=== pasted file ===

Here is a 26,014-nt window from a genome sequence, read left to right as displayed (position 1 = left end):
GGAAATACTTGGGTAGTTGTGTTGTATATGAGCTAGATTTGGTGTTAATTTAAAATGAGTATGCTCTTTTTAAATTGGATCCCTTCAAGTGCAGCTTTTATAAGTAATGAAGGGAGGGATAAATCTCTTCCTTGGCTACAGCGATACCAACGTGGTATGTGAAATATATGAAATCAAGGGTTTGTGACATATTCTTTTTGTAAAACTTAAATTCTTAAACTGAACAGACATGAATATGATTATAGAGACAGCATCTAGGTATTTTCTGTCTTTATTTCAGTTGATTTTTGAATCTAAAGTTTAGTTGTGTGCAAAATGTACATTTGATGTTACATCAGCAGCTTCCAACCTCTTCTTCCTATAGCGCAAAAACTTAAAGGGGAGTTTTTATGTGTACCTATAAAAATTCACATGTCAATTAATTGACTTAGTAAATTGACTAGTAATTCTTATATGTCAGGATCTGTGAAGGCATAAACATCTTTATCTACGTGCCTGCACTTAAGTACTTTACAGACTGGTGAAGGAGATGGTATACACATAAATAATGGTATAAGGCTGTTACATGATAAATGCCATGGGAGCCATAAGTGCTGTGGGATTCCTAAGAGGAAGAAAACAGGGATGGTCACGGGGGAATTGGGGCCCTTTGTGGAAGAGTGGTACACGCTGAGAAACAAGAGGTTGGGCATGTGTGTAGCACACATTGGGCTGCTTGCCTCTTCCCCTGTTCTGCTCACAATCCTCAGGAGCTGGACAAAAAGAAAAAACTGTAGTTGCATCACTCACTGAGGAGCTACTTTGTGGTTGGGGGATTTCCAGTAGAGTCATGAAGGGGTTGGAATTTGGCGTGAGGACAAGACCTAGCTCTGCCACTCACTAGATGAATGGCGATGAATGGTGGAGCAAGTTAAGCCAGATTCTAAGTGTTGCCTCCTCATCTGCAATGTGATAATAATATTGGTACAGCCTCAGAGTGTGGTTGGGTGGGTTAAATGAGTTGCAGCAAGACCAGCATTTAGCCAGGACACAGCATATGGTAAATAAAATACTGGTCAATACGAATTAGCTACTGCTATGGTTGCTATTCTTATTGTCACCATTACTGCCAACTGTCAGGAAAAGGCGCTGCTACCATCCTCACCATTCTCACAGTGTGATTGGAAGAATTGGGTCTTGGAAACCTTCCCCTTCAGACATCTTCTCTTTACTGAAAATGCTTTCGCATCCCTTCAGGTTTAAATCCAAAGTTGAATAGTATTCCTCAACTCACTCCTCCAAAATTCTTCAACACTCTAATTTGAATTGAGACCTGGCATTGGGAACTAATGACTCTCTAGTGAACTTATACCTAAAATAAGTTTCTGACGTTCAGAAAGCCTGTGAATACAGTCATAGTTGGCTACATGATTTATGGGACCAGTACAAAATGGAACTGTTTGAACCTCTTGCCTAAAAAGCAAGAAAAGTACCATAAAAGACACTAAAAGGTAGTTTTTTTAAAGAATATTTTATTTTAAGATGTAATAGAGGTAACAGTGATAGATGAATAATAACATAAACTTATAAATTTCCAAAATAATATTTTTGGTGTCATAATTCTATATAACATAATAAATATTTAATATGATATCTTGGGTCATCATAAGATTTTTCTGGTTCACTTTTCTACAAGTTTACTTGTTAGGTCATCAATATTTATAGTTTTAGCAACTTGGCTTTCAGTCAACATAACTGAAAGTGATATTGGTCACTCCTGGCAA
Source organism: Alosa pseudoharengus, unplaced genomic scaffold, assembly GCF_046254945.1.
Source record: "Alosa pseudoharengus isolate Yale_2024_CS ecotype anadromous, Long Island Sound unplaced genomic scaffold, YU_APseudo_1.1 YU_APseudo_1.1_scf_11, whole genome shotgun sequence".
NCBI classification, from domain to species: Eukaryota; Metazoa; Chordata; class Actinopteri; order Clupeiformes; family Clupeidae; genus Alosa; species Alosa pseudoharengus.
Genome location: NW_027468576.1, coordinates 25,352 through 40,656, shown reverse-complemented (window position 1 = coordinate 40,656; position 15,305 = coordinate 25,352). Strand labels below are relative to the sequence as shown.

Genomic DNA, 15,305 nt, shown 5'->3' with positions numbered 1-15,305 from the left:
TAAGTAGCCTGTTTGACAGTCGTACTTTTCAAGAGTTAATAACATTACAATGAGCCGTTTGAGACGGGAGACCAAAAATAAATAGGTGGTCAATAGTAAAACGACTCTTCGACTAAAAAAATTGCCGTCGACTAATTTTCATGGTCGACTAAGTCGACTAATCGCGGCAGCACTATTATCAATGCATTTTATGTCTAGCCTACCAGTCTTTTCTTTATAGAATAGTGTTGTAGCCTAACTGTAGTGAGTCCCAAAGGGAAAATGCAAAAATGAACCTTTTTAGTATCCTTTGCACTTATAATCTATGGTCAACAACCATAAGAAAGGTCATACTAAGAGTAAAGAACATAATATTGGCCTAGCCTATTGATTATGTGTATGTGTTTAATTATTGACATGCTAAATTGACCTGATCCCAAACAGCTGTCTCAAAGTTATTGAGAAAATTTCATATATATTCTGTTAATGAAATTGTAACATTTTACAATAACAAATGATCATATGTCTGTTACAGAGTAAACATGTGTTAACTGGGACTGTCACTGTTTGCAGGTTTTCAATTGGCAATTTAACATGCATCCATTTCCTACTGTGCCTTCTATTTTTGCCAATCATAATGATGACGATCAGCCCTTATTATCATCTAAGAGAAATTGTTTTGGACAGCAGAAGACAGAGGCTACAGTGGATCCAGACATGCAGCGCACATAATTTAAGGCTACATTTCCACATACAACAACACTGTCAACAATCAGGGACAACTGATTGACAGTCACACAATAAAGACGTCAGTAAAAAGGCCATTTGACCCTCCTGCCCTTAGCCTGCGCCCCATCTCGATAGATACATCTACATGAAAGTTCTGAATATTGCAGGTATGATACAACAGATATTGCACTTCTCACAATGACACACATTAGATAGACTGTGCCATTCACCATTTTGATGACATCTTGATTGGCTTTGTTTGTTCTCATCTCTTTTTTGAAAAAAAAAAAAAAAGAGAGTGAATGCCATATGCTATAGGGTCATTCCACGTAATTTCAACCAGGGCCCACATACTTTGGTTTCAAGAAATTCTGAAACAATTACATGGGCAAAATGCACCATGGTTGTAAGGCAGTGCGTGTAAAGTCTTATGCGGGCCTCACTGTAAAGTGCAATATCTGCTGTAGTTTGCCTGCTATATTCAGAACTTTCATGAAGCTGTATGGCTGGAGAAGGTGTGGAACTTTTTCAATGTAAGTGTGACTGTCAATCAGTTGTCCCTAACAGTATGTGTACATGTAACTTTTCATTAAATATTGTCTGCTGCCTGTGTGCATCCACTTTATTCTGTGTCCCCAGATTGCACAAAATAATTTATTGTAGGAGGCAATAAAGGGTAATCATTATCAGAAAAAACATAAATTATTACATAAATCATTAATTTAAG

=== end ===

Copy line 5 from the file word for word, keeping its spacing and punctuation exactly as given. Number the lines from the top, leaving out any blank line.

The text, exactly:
NCBI classification, from domain to species: Eukaryota; Metazoa; Chordata; class Actinopteri; order Clupeiformes; family Clupeidae; genus Alosa; species Alosa pseudoharengus.